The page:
Are You Leading Well in Uncertain Times?

Written by: Iliana Rocha, Executive Contributor

Executive Contributors at Brainz Magazine are handpicked and invited to contribute because of their knowledge and valuable insight within their area of expertise

Over the last couple of months, we’ve all had to make adjustments to our daily lives: from how we manage our personal relationships in the age of COVID, to how we lead our teams in these uncertain times. Many believe that leadership is something you are born with; I believe in a growth mindset – that is, you can learn to be the best leader you possibly can be. And therefore, you can learn how to lead your teams in this ever-challenging business environment. Below are three tips on how you can navigate the mid-pandemic leadership world:


1. Lead yourself! You can’t pour from an empty glass, so you need to first learn how to be kind to and lead yourself, or you will burn out trying to support your team. It all starts with assessing your own emotions and reactions to the uncertainties you are facing these days. When you feel less-than-resilient or depleted, pushing through only works for so long. Acknowledge your emotions, but don’t let them get the best of you. One way to do that is to imagine that someone else is listening in on your internal conversation. What would they tell you or advise you to do? Considering this outward perspective allows you to look at the situation more clinically and feel less overwhelmed by your (understandable) feelings.


Use this inner monologue to create a plan of action. Some things to consider:


  • How can you manage these feelings going forward? You can’t ignore them and the thoughts they bring about. You can, however, learn to manage them. The next time you feel that panic or overwhelm build, recognize it, acknowledge the thought, but rather than dwelling on it, find a constructive activity to replace it with. You have to take the time to destress, whatever that looks like for you, whether it is reading a book, going for a walk, or playing with your child or pet.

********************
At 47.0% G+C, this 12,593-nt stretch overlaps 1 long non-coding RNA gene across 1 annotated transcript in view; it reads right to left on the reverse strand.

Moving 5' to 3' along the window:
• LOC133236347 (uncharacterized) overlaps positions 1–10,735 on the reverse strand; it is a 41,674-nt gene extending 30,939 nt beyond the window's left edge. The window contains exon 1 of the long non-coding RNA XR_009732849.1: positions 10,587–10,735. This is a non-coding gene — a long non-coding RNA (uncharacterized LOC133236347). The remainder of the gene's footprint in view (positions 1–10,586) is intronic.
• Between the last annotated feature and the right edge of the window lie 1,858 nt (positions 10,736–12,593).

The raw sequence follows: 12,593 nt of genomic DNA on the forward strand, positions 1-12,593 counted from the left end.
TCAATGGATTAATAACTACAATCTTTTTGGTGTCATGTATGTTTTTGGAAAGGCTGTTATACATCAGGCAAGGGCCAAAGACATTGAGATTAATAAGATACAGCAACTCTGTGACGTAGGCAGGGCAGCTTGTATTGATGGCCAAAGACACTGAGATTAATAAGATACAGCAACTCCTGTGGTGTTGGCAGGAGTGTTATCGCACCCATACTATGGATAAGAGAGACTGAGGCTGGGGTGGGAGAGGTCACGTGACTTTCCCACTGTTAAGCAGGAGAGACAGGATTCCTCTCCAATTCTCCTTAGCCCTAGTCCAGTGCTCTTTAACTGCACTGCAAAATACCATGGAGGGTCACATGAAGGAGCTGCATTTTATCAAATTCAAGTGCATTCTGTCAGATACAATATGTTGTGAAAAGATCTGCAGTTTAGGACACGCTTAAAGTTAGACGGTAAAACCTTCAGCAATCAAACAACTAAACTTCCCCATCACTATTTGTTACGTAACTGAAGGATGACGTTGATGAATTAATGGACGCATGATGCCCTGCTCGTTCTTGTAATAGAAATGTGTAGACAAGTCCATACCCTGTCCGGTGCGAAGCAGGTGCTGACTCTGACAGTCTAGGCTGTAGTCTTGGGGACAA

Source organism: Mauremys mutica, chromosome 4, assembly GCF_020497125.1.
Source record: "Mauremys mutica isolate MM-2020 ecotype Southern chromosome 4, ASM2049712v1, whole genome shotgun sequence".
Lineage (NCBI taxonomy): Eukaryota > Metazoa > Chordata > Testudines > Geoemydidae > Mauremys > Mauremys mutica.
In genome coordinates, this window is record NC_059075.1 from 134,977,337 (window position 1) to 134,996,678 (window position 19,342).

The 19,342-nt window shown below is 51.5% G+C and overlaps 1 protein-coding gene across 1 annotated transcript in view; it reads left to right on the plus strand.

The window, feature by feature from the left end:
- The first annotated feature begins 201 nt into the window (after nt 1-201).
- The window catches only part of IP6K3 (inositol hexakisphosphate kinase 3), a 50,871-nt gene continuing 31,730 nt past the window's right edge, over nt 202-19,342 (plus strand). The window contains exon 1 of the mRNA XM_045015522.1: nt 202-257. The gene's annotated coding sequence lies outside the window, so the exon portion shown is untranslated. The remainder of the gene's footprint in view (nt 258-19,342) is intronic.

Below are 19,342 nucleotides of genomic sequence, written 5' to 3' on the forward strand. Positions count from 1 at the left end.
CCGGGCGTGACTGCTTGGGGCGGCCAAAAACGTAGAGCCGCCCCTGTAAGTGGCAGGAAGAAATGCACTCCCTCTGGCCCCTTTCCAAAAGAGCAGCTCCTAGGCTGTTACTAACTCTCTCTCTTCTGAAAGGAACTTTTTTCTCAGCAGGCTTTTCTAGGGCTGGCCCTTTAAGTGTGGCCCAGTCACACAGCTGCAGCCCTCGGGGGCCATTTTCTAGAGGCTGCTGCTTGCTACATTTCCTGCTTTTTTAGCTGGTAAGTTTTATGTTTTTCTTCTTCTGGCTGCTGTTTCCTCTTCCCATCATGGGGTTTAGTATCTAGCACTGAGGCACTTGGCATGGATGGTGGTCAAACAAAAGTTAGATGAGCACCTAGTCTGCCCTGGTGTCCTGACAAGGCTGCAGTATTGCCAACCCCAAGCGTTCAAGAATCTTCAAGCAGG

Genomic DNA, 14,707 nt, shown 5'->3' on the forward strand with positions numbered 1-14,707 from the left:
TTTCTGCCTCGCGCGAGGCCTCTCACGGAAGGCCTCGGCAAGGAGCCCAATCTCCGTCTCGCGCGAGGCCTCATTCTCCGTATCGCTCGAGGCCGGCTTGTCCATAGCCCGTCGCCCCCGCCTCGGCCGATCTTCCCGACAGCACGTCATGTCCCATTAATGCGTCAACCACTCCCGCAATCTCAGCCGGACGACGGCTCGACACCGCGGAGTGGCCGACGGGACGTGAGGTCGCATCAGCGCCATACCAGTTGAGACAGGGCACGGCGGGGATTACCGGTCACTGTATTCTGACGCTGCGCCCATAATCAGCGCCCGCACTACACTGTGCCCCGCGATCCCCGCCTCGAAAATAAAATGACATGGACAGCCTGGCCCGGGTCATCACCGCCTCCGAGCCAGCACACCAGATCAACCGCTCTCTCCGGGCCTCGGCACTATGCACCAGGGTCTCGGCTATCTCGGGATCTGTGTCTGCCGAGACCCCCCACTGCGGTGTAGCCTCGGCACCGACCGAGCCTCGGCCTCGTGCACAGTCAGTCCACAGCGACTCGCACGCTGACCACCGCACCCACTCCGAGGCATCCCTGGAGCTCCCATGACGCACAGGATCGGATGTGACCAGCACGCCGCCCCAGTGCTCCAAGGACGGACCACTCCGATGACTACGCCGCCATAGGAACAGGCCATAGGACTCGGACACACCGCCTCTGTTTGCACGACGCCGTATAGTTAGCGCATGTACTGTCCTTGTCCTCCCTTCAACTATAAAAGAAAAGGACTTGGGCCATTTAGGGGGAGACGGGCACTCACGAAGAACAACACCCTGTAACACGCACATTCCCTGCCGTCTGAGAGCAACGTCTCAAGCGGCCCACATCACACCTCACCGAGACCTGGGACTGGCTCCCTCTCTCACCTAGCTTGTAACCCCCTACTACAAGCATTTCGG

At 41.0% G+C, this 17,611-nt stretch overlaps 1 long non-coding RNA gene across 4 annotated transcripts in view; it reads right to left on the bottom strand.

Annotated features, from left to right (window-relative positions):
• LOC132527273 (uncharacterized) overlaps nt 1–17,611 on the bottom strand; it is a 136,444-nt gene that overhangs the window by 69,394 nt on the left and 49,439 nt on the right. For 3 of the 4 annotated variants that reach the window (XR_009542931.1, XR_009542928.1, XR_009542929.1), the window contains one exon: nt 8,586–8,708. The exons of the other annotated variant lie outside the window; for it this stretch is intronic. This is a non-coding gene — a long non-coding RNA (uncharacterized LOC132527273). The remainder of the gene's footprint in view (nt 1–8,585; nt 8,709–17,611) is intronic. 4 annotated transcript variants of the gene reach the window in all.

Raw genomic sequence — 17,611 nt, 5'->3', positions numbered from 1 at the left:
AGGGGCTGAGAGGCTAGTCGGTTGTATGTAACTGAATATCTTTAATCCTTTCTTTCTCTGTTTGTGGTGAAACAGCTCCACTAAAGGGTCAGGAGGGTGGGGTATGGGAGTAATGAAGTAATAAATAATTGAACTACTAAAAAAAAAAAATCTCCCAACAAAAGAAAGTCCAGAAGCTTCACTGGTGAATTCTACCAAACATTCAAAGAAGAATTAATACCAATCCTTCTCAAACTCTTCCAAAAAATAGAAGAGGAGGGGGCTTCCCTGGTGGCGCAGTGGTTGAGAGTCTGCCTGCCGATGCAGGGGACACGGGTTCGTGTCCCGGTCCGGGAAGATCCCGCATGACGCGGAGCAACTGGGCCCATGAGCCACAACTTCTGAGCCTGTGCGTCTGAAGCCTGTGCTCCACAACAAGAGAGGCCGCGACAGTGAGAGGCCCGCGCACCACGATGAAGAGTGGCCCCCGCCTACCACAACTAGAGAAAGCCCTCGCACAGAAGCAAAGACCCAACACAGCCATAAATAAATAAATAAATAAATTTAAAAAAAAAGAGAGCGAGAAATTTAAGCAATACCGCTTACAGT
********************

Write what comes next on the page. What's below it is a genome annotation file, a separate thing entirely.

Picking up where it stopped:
• How will you make sure you remain productive? You are a leader, and it is very difficult for leaders to disconnect from the job demands fully. Despite the fact that we are all aware of the detrimental effects of these uncertain times on productivity, our bosses and bosses’ bosses still have certain expectations and deliverables. Therefore, when feeling overwhelmed, focus on the highest value items that you need to deliver. A sense of accomplishment will improve your sense of well-being. Work with your own leader to moderate expectations and negotiate more realistic deadlines when necessary.

  • How will you maintain a consistent schedule? Humans, by and large, are creatures of habit, and predictability gives us a sense of comfort. Try as best as you can to maintain a consistent schedule, which will bring back a sense of normalcy.


2. Lead your team! If you have established good working and interpersonal relationships with your team members, they will likely lean on and confide in you about the challenges that they are facing. Realizing that the thoughts and feelings you are experiencing are likely similar to those, your team members are experiencing can lead to a certain sense of camaraderie. Below are some suggestions of how you can build on this:


  • Be open with them about how you are feeling and share how you take care of yourself to maintain resiliency.

  • Work with your team members to identify strategies and tactics that can help them do the same.

  • Encourage team members to provide support to other team members as well. You don’t need to be the sole owner of the team’s well-being. Openly sharing different approaches would generate ideas that one person simply cannot generate on their own.

  • And most importantly, listen to them and adjust. There will be some who will be very open about their struggles and would openly discuss them and solicit advice. Others will be more private and keep their challenges to themselves. You need to understand each team member's needs and provide tailored support and leadership to see them through this.